I decided that I would post links to where her work is available online, and also a link to her website, which for now is still up. She had just purchased the domain this year and I’m hoping against hope her password is someplace—or I can find it, because she gave it to me once but I don’t know if I kept it—so that I can renew her domain every year indefinitely. If anyone else knows where her work might have been posted, please let me know—I wanted to give everyone a chance to read what have turned out to be her last words.


“Sunshine and Stones”

Read Short Fiction

March 28, 2010


“Breathing Room”

Voices from the Garage

Spring 2010


“The Eulogy”

The Smoking Poet-Cigar Lounge

Summer 2010


“Fixin’ the Blues” (poem)


Issue #2, October 4, 2008


“Purgatory” (poem)


Issue #2, October 4, 2008


“Murder in Frogtown” (poem)

Aquila Review

Fall 2008

(this also contains the first publication of her poem “Fixin’ the Blues”—SWAMP had retained it as a reprint)


“Rebellious Bat” (prose poem)

The Pitkin Review

Fall 2007


Cynthia’s C.L. Ross Website and Blog: includes many guest posts about the paranormal, witchcraft, Druidism, and legends; some of her otherwise unpublished short stories; and snippets of The Llewellyn Legacy.

There are a couple of her pieces available in expired print magazines; I just found one that I’m going to order and see if her work is in it. I’ll keep you posted.

If you wish to visit the “In Memory Page” her friends have set up on Facebook, you can do that here:


Our Read Short Fiction Facebook page is pretty active—we post NaNo Tips, Writing in the News and of course our magazine’s adventures. Right now, we’re running the “25 Days of Christmas Shorts”—we’re posting a link to one classic Christmas short story per day through Xmas Day. There’s no better time to “Like” our page, right? If that weren’t enough, “Like” our page before December 15 at

and be automatically entered to win a $25 Amazon Gift Certificate. We want to help one lucky winner stock a friend’s bookshelf—or his own!

A winner will be chosen by number using on December 15, 2010 at 11:59 p.m.


Family Holiday? You’ll probably recognize a few characters in Bob Shar’s “Snapped” at Read Short Fiction.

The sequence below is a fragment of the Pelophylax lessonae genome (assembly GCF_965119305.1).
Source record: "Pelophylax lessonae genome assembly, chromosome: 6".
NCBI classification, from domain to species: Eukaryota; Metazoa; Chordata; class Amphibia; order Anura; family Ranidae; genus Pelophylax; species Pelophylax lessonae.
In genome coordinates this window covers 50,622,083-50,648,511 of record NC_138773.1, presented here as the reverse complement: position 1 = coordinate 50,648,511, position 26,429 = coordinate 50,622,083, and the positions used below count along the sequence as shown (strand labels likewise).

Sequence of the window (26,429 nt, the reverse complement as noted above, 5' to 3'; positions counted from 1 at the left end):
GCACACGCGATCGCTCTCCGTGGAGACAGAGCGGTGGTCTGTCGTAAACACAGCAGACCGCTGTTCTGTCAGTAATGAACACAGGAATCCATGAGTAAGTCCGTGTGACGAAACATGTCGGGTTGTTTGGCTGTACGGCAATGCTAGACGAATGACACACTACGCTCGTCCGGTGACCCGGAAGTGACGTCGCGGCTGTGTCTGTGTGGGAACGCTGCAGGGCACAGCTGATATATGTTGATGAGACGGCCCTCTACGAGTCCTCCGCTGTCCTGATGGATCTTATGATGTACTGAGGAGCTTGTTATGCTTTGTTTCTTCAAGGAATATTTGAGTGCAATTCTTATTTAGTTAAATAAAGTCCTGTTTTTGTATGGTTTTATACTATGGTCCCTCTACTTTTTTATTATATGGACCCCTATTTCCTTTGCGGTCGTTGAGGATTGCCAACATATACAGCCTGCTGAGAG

I thought this story was a unique take on sibling rivalry and what goes on in families—but what I also loved about this was the dialogue, especially the kids’ dialogue. Sometimes in stories like this, kids’ dialogue can sound stilted. In this case, Shar has nailed it. What a fun read.

Take a break from the craziness and check it out at


Sometimes a reunion with a long-lost love isn’t a good idea. Gary Carter’s “Long Time Gone” is up NOW at Read Short Fiction! If you love Ray Bradbury, don’t miss this one:


Mark Charney’s “A Safe Deposit” is now up on Read Short Fiction! Head on over and find out why some mail is better left unread:


…then Andy Bailey’s “Strike” at Read Short Fiction might be just what you’re looking for! It’s just been posted here. Enjoy!


If you’re a fan of The Manchurian Candidate, you’ll enjoy Gerald Rivard’s “Faith” over at Read Short Fiction! It’s an intense little piece full of twists and turns you won’t want to miss. Check it out now here.


If you’re a Lynyrd Skynyrd fan, you’ll definitely want to head out to Read Short Fiction and check out Cynthia Wilson’s short story, “Sunshine and Stones.” This tale of teenage mischief on the day of the plane crash that killed Ronnie Van Zandt, Steve and Cassie Gaines, Dean Kilpatrick, and two pilots beautifully renders a moment in an era gone by–and serves as a reminder that nothing is the same once you have an awareness of your own mortality.

Read “Sunshine and Stones” here.

%d bloggers like this: